What Carl Tucker learned about Alabama football after transferring from North Carolina: 'It doesn't stop, no brakes'

Brett Hudson
The Tuscaloosa News

Carl Tucker’s North Carolina teams were, more often than not, respectable. In his five seasons as a Tar Heel, three of them resulted in winning records. He had one bowl victory and in his redshirt year UNC won the ACC Coastal Division.

All the while, he wondered: What was the difference between North Carolina and Alabama? What made Alabama as dominant as it was?

In 2020, he found out firsthand.

Tucker was a graduate transfer tight end for UA in 2020; he did not catch a pass, but did play in seven games, his playing time hindered by injuries. Tucker relived his Alabama experience with The Tuscaloosa News as he rehabilitates his injured elbow and prepares for the NFL Draft.

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“It was a little bit more than I expected. I expected it to be hard work and a grind, but it was hard work and a grind times two,” Tucker said. “From the outside looking in, I always wondered what made them so good, what made them so dominant against other teams.

"Now, being a part of it, it makes so much sense: When they’re out there in the hot, Tuscaloosa weather, over 100 degrees, humidity insane, we’re still out there grinding and working extremely hard, consistently. And it doesn’t stop, no brakes. My work ethic increased, my workload increased, leaving that place.”

Tucker said the intensity of Alabama’s work schedule hit him as quickly as his second preseason practice with the Crimson Tide.

“The speed of practice, the tempo of it the whole time, the whole two-hours-and-a-half, it’s unreal. It’s unmatchable,” Tucker said. “Carolina practiced fast and hard and all that, but Alabama, it was that and more.”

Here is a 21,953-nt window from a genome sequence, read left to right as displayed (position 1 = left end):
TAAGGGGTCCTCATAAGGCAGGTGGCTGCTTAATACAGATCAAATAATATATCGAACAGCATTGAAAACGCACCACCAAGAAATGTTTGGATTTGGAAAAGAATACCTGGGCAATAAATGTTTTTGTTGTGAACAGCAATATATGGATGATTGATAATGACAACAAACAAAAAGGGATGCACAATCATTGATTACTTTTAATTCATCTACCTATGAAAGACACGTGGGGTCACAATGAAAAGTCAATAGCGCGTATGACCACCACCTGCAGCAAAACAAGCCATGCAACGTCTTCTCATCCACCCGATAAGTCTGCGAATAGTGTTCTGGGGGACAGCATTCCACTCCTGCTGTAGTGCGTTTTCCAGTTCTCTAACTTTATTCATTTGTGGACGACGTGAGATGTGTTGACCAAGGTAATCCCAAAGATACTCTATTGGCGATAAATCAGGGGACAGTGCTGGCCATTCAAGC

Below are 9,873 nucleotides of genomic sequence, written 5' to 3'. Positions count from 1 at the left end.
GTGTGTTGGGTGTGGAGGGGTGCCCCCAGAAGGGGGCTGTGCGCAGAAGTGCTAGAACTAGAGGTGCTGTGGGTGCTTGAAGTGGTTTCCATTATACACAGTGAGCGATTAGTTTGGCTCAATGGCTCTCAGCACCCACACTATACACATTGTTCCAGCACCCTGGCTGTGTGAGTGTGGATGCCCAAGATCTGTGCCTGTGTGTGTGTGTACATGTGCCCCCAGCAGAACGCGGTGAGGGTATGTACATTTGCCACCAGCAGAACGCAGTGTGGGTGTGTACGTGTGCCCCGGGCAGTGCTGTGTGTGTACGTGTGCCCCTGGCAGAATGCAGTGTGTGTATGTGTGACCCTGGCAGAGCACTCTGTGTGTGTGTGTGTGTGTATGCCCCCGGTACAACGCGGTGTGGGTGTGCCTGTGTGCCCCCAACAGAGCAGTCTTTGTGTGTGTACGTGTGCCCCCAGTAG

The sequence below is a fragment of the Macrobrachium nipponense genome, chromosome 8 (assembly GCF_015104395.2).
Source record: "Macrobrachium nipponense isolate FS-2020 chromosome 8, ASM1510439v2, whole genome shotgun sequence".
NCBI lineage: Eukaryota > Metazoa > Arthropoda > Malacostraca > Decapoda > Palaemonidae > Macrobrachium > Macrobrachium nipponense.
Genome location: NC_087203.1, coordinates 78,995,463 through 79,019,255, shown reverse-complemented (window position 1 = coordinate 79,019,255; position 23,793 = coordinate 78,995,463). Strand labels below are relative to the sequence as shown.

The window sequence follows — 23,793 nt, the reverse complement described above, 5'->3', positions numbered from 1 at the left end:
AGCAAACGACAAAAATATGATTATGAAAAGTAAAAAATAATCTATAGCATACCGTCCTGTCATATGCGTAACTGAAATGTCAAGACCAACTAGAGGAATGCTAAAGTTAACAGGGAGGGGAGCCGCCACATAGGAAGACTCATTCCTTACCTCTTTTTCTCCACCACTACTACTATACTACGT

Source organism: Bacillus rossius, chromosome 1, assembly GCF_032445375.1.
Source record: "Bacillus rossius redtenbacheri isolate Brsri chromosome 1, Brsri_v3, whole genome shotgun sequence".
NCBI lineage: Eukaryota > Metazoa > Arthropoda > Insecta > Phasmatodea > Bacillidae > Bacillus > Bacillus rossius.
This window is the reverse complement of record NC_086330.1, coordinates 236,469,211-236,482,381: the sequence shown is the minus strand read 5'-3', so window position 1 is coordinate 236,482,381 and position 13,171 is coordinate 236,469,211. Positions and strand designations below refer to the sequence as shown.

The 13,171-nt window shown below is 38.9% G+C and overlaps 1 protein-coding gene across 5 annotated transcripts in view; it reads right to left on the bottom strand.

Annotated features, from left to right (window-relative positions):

While he didn’t know the full extent of it at the time, he knew the UA lifestyle was something he was looking for as he entered the transfer portal. After five seasons at North Carolina, he was ready for something different. Playing time was not what he was looking for: He caught 36 passes for 549 yards and four touchdowns as a Tar Heel.

He was looking for “a place I know would make me a better football player, and it was easy for Alabama to be that choice.” The role was not important at the time. UA knew of his NFL aspirations and sold him that Tuscaloosa was the best place to progress.

The role, it turned out, was as a blocking tight end.

“After the first two or three games, I could see where that was headed because there’s really no need to get me the ball when you have all those weapons on offense,” Tucker said. “It was very easy to commit to that role, because you got to get the ball to Najee (Harris), DeVonta (Smith), Jaylen Waddle and (John) Metchie, too.”

That came to a screeching halt late in the LSU game, when a triceps injury ended his season. Tucker said the injury happened on an onside kick: He extended to block a player and “the tendon ripped off the bone.” He knew exactly what he was in for, as he suffered this same injury, on the same arm, in 2017 against Duke, also on a special teams play.

Earlier this month, Tucker said he was up to 80-85%, including complete range of motion. His hope was to work his strength back up and reach 100% recovery around late March to early April — well before the NFL Draft starts April 29.

The injury almost brought him back to UA for another year, to take advantage of the NCAA’s COVID-9 eligibility waiver.

“I did think about it because I finished the season hurt, but at the end of the day I was playing college football for six years,” Tucker said. “It was time for me to take the leap of faith, trust in God and the process and attack my dreams.”

Reach Brett Hudson at 205-722-0196 or bhudson@tuscaloosanews.com or via Twitter, @Brett_Hudson